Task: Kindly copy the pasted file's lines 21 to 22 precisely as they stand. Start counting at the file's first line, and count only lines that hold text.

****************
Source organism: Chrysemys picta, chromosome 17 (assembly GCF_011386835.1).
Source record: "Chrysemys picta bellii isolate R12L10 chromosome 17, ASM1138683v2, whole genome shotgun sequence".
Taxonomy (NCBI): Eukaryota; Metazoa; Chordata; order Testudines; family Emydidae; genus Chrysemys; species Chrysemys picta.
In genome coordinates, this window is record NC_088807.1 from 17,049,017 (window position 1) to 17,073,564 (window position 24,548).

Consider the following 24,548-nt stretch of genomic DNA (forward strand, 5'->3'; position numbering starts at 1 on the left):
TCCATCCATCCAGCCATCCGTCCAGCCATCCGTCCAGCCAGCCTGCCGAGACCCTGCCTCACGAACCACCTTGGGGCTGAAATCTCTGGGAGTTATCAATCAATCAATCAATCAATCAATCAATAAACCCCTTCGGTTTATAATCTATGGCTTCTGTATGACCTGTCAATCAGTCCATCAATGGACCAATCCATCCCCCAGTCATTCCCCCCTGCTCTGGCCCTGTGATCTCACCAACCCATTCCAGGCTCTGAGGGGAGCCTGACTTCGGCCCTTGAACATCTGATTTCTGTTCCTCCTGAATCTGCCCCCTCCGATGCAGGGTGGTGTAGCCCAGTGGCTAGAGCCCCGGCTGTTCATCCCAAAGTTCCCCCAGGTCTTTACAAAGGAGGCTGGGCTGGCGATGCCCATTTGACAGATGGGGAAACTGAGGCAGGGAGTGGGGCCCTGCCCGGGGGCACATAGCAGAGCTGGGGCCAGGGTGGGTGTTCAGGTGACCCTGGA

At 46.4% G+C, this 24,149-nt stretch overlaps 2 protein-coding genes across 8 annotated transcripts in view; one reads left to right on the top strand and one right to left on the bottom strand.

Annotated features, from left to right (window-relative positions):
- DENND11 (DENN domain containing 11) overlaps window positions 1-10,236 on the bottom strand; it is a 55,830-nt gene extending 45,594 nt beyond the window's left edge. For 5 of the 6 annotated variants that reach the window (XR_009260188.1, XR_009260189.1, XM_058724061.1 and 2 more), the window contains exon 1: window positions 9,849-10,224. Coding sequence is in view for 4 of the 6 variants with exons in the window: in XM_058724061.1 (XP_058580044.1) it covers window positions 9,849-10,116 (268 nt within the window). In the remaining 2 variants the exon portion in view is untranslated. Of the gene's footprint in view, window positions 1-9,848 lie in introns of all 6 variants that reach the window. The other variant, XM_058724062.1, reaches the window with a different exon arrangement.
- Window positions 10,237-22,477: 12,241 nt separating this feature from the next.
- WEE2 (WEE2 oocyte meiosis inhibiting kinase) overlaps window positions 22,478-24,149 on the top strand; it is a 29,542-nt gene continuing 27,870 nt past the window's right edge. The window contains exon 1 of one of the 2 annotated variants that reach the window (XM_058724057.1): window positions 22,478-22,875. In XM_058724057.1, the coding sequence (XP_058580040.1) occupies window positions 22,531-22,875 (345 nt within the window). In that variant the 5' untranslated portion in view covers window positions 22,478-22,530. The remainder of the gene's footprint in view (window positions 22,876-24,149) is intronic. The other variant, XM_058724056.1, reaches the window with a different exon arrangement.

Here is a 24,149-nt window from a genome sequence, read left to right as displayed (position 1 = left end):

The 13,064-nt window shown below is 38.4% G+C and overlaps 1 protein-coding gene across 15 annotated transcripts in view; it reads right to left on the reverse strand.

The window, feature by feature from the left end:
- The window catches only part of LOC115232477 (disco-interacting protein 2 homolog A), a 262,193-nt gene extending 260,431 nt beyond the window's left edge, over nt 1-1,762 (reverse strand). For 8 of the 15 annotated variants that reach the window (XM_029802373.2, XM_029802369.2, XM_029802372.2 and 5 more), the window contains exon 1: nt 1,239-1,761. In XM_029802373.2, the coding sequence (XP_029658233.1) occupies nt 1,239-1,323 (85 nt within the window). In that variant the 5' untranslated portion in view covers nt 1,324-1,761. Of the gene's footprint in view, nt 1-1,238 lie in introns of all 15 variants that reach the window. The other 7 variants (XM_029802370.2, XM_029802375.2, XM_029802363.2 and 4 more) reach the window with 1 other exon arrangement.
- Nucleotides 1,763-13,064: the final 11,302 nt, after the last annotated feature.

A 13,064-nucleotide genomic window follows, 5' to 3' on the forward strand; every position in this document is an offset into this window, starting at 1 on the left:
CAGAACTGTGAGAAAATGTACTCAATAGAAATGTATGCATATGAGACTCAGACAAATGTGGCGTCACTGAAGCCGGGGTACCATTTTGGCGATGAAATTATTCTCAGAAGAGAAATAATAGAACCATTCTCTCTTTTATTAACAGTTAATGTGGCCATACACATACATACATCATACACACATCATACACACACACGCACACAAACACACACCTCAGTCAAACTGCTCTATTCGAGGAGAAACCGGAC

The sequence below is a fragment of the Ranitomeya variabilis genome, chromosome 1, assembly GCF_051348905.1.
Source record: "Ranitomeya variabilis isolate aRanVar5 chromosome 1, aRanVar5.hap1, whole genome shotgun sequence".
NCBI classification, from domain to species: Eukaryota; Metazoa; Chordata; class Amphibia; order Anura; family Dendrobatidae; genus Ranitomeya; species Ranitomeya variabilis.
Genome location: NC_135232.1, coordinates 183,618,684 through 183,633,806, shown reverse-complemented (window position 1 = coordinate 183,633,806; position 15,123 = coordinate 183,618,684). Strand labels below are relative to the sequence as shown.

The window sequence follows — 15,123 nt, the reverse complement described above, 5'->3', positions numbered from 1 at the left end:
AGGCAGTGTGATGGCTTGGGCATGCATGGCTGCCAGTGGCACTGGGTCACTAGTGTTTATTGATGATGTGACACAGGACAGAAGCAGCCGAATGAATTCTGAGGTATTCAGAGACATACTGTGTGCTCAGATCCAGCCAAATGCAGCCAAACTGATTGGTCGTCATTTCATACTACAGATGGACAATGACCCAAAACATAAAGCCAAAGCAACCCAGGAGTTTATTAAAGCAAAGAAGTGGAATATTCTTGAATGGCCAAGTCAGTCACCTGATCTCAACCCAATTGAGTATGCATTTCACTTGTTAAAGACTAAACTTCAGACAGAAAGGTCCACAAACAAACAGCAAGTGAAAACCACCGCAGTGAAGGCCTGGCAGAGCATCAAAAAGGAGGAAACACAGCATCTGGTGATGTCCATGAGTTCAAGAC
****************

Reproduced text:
NCBI classification, from domain to species: Eukaryota; Metazoa; Chordata; class Amphibia; order Anura; family Dendrobatidae; genus Ranitomeya; species Ranitomeya variabilis.
Genome location: NC_135232.1, coordinates 183,618,684 through 183,633,806, shown reverse-complemented (window position 1 = coordinate 183,633,806; position 15,123 = coordinate 183,618,684). Strand labels below are relative to the sequence as shown.